What is arthroscopy?

Arthroscopy uses a miniaturized camera, which is inserted near a damaged joint, to detect and diagnose the damage. If the joint can be repaired during this procedure, then miniaturized surgical devices are also inserted. The orthopedic surgeon can simultaneously see the damage with the arthroscope and repair it with a surgical device.


When is arthroscopy recommended?

Doctors first diagnose joint damage, such as a torn meniscus or ligament, with physical exams, x-rays, CTs or MRIs. The joint may be treated with braces, pain medicine, steroids or other injections, and physical therapy. If these treatments do not bring relief, then arthroscopy is recommended. (Of course, arthroscopy may be done sooner if the damage is suspected to be severe.)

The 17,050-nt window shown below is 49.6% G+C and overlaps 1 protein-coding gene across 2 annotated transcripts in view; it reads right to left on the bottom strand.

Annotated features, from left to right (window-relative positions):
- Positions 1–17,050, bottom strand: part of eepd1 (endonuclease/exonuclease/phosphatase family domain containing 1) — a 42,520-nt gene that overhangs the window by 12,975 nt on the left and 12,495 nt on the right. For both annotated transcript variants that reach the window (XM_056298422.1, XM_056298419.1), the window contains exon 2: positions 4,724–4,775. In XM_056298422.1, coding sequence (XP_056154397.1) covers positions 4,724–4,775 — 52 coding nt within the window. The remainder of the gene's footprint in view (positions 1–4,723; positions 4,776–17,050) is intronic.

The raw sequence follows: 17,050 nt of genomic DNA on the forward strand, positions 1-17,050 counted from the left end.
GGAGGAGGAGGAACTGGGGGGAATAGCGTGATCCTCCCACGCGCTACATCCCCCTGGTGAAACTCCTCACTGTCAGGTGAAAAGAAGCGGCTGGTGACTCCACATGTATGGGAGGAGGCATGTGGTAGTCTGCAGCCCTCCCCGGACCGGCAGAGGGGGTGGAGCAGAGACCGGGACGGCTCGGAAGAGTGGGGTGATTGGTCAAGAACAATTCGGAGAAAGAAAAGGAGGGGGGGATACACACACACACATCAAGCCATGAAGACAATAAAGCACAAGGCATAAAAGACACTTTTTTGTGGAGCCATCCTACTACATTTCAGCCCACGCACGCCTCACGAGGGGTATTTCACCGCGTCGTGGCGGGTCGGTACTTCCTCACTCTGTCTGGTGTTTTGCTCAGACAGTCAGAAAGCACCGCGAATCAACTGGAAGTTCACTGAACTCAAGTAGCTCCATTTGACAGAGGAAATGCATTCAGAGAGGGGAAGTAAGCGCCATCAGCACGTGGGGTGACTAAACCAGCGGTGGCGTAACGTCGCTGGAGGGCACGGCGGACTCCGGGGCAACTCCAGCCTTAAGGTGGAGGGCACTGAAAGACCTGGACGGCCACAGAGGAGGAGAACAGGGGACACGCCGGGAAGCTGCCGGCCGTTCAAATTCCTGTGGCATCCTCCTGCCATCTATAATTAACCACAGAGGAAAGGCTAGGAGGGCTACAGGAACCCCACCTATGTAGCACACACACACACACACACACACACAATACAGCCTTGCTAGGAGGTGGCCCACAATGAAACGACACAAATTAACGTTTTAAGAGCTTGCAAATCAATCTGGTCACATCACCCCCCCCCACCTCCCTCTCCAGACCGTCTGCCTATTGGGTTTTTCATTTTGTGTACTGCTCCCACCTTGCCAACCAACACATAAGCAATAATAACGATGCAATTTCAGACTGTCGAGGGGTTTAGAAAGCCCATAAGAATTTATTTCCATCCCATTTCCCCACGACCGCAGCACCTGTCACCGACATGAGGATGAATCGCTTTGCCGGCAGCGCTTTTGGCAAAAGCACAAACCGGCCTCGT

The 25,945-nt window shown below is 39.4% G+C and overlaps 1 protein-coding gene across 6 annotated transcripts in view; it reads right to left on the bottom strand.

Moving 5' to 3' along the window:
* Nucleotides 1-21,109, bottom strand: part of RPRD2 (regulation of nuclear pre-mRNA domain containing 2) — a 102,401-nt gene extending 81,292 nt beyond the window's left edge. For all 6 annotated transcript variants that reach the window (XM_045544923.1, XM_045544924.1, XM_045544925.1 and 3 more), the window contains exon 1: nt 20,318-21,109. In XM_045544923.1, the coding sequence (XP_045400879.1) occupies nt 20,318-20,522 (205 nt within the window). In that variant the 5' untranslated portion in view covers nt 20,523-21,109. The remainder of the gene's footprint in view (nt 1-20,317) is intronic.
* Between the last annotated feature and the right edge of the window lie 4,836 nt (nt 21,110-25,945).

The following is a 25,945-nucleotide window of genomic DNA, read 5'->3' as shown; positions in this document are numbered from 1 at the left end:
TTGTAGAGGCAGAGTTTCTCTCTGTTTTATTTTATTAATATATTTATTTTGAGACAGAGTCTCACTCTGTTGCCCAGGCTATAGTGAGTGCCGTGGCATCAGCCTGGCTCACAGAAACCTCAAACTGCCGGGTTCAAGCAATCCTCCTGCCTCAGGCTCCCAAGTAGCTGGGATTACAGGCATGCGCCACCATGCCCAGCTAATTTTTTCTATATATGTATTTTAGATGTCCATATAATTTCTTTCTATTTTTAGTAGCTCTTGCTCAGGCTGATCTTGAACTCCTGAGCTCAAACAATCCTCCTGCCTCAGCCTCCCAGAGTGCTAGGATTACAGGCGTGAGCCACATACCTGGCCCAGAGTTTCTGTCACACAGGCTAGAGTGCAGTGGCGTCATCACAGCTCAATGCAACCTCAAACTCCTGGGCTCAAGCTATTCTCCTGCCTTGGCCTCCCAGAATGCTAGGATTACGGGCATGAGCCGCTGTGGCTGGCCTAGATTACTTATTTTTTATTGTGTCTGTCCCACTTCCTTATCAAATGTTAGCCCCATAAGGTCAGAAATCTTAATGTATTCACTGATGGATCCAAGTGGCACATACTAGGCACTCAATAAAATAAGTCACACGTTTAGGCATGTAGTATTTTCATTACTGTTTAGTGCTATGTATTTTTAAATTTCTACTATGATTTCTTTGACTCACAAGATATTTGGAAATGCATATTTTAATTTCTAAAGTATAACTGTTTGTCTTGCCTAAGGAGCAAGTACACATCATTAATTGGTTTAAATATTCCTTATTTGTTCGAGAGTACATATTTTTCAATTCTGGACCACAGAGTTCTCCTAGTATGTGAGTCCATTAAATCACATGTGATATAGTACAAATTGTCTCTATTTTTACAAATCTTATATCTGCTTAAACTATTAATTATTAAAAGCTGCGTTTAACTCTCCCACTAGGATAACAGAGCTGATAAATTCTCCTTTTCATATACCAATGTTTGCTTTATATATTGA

What is the procedure for arthroscopy?

The orthopedic surgeon makes a small incision near the joint and inserts the arthroscope, which is a tube about the size of a pencil. A miniaturized camera in the arthroscope lights the inside of the joint and sends an image to a monitor. The surgeon examines the image and identifies the damage. If called for, the surgeon can also insert a small surgical device through a second incision. He or she will repair the damage, watching his or her work on the monitor.


What are the results of arthroscopy?

Doctors using an arthroscope may make a more accurate diagnosis than they would with other techniques. Combining arthroscopy with surgical techniques, orthopedic surgeons may repair the damage or remove loose pieces of bone or cartilage. Recovery time from this procedure is usually much shorter than recovery from open surgery.